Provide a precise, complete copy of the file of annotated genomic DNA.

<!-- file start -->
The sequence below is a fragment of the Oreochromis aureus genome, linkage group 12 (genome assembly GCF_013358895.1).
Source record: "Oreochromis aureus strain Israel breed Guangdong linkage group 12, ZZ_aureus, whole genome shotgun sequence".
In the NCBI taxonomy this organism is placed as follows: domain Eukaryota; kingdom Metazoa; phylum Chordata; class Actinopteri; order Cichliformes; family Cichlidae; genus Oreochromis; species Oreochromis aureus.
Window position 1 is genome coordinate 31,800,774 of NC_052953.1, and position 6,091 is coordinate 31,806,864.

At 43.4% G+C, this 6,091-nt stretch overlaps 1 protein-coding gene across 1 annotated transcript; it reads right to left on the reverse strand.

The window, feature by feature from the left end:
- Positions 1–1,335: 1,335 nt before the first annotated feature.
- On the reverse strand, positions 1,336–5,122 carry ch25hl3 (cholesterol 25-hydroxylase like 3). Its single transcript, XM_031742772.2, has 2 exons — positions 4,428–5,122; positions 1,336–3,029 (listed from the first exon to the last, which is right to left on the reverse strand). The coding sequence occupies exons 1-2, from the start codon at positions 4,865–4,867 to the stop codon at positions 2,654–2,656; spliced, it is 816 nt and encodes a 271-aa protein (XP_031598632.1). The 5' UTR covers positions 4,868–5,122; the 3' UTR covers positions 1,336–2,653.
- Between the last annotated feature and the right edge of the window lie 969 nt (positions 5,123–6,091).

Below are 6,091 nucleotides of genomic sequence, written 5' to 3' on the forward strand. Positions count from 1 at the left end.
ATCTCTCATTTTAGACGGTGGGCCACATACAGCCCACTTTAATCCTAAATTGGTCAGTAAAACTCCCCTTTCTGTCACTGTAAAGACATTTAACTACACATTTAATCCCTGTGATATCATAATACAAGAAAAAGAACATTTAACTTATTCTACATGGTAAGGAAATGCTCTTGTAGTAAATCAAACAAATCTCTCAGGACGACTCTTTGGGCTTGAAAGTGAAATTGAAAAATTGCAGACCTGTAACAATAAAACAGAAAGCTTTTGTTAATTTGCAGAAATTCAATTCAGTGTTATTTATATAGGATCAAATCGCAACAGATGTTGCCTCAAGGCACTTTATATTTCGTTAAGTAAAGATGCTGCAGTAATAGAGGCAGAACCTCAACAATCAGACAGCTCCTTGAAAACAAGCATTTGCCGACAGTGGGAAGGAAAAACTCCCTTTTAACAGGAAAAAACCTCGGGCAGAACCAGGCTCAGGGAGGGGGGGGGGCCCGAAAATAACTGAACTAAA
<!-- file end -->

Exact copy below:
The sequence below is a fragment of the Oreochromis aureus genome, linkage group 12 (genome assembly GCF_013358895.1).
Source record: "Oreochromis aureus strain Israel breed Guangdong linkage group 12, ZZ_aureus, whole genome shotgun sequence".
In the NCBI taxonomy this organism is placed as follows: domain Eukaryota; kingdom Metazoa; phylum Chordata; class Actinopteri; order Cichliformes; family Cichlidae; genus Oreochromis; species Oreochromis aureus.
Window position 1 is genome coordinate 31,800,774 of NC_052953.1, and position 6,091 is coordinate 31,806,864.

At 43.4% G+C, this 6,091-nt stretch overlaps 1 protein-coding gene across 1 annotated transcript; it reads right to left on the reverse strand.

The window, feature by feature from the left end:
- Positions 1–1,335: 1,335 nt before the first annotated feature.
- On the reverse strand, positions 1,336–5,122 carry ch25hl3 (cholesterol 25-hydroxylase like 3). Its single transcript, XM_031742772.2, has 2 exons — positions 4,428–5,122; positions 1,336–3,029 (listed from the first exon to the last, which is right to left on the reverse strand). The coding sequence occupies exons 1-2, from the start codon at positions 4,865–4,867 to the stop codon at positions 2,654–2,656; spliced, it is 816 nt and encodes a 271-aa protein (XP_031598632.1). The 5' UTR covers positions 4,868–5,122; the 3' UTR covers positions 1,336–2,653.
- Between the last annotated feature and the right edge of the window lie 969 nt (positions 5,123–6,091).

Below are 6,091 nucleotides of genomic sequence, written 5' to 3' on the forward strand. Positions count from 1 at the left end.
ATCTCTCATTTTAGACGGTGGGCCACATACAGCCCACTTTAATCCTAAATTGGTCAGTAAAACTCCCCTTTCTGTCACTGTAAAGACATTTAACTACACATTTAATCCCTGTGATATCATAATACAAGAAAAAGAACATTTAACTTATTCTACATGGTAAGGAAATGCTCTTGTAGTAAATCAAACAAATCTCTCAGGACGACTCTTTGGGCTTGAAAGTGAAATTGAAAAATTGCAGACCTGTAACAATAAAACAGAAAGCTTTTGTTAATTTGCAGAAATTCAATTCAGTGTTATTTATATAGGATCAAATCGCAACAGATGTTGCCTCAAGGCACTTTATATTTCGTTAAGTAAAGATGCTGCAGTAATAGAGGCAGAACCTCAACAATCAGACAGCTCCTTGAAAACAAGCATTTGCCGACAGTGGGAAGGAAAAACTCCCTTTTAACAGGAAAAAACCTCGGGCAGAACCAGGCTCAGGGAGGGGGGGGGGCCCGAAAATAACTGAACTAAA